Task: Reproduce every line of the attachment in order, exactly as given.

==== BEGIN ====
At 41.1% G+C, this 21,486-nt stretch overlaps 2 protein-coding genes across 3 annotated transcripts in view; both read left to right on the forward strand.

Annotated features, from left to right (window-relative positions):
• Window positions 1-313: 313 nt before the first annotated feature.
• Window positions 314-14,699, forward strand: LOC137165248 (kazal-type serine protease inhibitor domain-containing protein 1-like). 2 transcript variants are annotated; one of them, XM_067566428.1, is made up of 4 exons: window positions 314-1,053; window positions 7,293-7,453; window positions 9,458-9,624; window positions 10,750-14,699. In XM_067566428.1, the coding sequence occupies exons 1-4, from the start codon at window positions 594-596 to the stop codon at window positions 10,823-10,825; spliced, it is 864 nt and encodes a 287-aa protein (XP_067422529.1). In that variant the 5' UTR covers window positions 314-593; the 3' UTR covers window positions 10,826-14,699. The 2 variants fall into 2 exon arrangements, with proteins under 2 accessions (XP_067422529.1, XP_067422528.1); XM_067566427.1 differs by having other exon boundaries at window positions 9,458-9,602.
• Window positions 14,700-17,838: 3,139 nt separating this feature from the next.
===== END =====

At 41.1% G+C, this 21,486-nt stretch overlaps 2 protein-coding genes across 3 annotated transcripts in view; both read left to right on the forward strand.

Annotated features, from left to right (window-relative positions):
• Window positions 1-313: 313 nt before the first annotated feature.
• Window positions 314-14,699, forward strand: LOC137165248 (kazal-type serine protease inhibitor domain-containing protein 1-like). 2 transcript variants are annotated; one of them, XM_067566428.1, is made up of 4 exons: window positions 314-1,053; window positions 7,293-7,453; window positions 9,458-9,624; window positions 10,750-14,699. In XM_067566428.1, the coding sequence occupies exons 1-4, from the start codon at window positions 594-596 to the stop codon at window positions 10,823-10,825; spliced, it is 864 nt and encodes a 287-aa protein (XP_067422529.1). In that variant the 5' UTR covers window positions 314-593; the 3' UTR covers window positions 10,826-14,699. The 2 variants fall into 2 exon arrangements, with proteins under 2 accessions (XP_067422529.1, XP_067422528.1); XM_067566427.1 differs by having other exon boundaries at window positions 9,458-9,602.
• Window positions 14,700-17,838: 3,139 nt separating this feature from the next.